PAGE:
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Saturday, November 3, 2012

BetaMan

My manliness has once again been brought into question by none other than my darling wife.

I remember when Tracey and I started dating, whispers seemed to follow me everywhere: "I thought he was gay?"

Not that this summing up of my preferences was news to me. My sexual bent seems to have always been in question. I've developed theories as to why I've been battling this manliness issue for the past twenty five years. It's even been the topic of conversation over coffee at work.

"I thought you were gay for sure," mentioned one colleague several years ago. There was a group of us sitting in the lunch room.

"Me too!" chipped in a couple of the others.

"But why?" I asked.

"You don't like watching football," someone said.

"So? I know gay blokes who love it." According to one mate it's all those tight shorts and man on man action in the scrums. Plus they just plain like sport.

"You notice when we cut our hair," said one lady while others nodded. "Not even my husband notices that, and he pays for it."

"You wear turtlenecks." In my defense, it was just this one shirt and I thought it was very fashionable at the time.

"You wear nice aftershave."

"You notice another guy smells nice and you ask him what he's wearing." This was true. But only this one guy who worked in the office because it used to freak him out and he'd run away from me. He definitely thought I was gay.

But eventually the girls decided, more than all the rest, it came down to one stupid little thing.

"It's the way you say 'five'."

Yep, apparently when I'm halfway to ten I talk funny and therefore don't like girls.

This, of course, was a revelation to me because I'd always thought you were gay if you fancied people with similar tackle.

Fortunately all this talk disappeared when I started dating Tracey. It seems if she thought I was straight then that was good enough for everyone else.

This morning, however, after fifteen years together, Tracey has started to have doubts herself.

This guy is doing it wrong.
I was woken from a dream about buttons by the sweet sounds of children making their own breakfast. I then snuck across the bed, attaching myself to Tracey in what I thought was a pretty loving gesture of non-expectation.

Not that it could have been anything else considering all the kids were spilling breakfast into their bowls just outside our open door. Even if the door had been shut, Miss0 was standing in her cot staring at us. There really was no pressure, which I know are Tracey's favourite hugs.

"You feeling alright, Princess?" Tracey asked me as she stroked my head. "You a little needy this morning?" She kissed my forehead. "Never you mind, I'll protect you."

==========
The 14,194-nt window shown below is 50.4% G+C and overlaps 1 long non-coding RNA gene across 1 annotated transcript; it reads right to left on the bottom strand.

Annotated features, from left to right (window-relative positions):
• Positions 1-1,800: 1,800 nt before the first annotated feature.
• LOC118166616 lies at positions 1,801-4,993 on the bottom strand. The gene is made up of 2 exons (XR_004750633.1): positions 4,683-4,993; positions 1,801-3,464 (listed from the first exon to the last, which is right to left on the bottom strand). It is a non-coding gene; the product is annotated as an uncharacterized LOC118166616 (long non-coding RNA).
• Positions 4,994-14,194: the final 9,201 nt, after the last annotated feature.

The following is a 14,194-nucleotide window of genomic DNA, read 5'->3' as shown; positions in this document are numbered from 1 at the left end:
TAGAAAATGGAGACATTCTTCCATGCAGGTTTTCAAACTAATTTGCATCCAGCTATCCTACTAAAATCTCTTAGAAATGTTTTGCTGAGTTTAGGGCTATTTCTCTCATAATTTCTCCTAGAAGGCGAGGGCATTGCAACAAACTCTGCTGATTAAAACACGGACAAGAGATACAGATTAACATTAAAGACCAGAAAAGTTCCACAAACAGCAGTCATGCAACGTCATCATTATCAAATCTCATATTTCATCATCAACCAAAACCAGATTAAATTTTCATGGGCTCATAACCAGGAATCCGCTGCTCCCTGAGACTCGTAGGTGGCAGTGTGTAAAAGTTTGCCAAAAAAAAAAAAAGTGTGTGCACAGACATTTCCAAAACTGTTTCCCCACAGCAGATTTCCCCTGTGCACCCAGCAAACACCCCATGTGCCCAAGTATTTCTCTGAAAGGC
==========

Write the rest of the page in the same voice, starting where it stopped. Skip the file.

"What are you going on with?" I asked.

Then I realized - In movie bed scenes, I was in the typically female position. I had my leg over her leg, my hand across her torso and my head was snuggled up into her neck so I could occasionally give her a little peck on the check.

"It's all right," Tracey told me as I scooted back to my side of the bed with my tail between my legs. "I know you're a big manly man," she added as we assumed the proper Hollywood sanctioned straight man's pose, me with my hands behind my head and her snuggling into me and ignoring my crotch entirely. She tilted her head and gave me a peck on my chin. "Even if you are a big girl."

This is how it's supposed to look...
...but let's face  it, this is more realistic. 

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3 comments:

Kez said...

Hahahahaha thanks for the giggles!!!! My husband often wants me to be the big spoon. If that makes you feel any better...

Bruce Devereaux said...

LOL better than a fork'n knife in the back BAHAHA

Anonymous said...

My husband always hug me this style i call it the koala hug and he is pretty manly just likes affection too

About Me

My photo

Bruce Devereaux is one of the nicest people he knows. When not at work he enjoys reading, writing, hiding from his children and not changing nappies.

 

His career, and if we used the term any more loosely an e might fall out, has included a gardener, a personal lender, a console operator, a stop/go man (not as big a bludge as you might think but great if you’re into sunburn, abuse and varicose veins), a cleaner of banks and pubs and, for a very brief period, a door to door salesman (until the last door he knocked on was answered by a very scary woman with tremendously hairy legs).

 

Bruce Devereaux currently works as a forty-five-year-old award winning customer service officer (glass statuette available upon request) for the Bank of Queensland and as a very casual employee for Corrective Services. He likes to believe he excels at both but then he has always been prone to exaggeration.

 

His favourite colour is green, with a picture of Dame Nellie Melba on one side and General Sir John Monash on the other. His favourite flower is self-raising.

 If you see him around town, call his wife immediately - he's probably snuck out and left her alone with all the kids.


 

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